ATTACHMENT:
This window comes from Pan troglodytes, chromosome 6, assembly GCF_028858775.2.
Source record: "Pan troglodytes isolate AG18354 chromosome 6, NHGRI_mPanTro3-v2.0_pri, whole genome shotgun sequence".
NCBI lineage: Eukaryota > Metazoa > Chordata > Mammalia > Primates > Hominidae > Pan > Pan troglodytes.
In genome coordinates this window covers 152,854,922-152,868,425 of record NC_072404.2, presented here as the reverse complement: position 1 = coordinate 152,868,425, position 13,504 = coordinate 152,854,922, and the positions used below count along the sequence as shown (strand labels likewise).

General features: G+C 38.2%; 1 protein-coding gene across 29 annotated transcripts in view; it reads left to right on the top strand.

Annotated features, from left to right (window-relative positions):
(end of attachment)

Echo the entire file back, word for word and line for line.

This window comes from Pan troglodytes, chromosome 6, assembly GCF_028858775.2.
Source record: "Pan troglodytes isolate AG18354 chromosome 6, NHGRI_mPanTro3-v2.0_pri, whole genome shotgun sequence".
NCBI lineage: Eukaryota > Metazoa > Chordata > Mammalia > Primates > Hominidae > Pan > Pan troglodytes.
In genome coordinates this window covers 152,854,922-152,868,425 of record NC_072404.2, presented here as the reverse complement: position 1 = coordinate 152,868,425, position 13,504 = coordinate 152,854,922, and the positions used below count along the sequence as shown (strand labels likewise).

General features: G+C 38.2%; 1 protein-coding gene across 29 annotated transcripts in view; it reads left to right on the top strand.

Annotated features, from left to right (window-relative positions):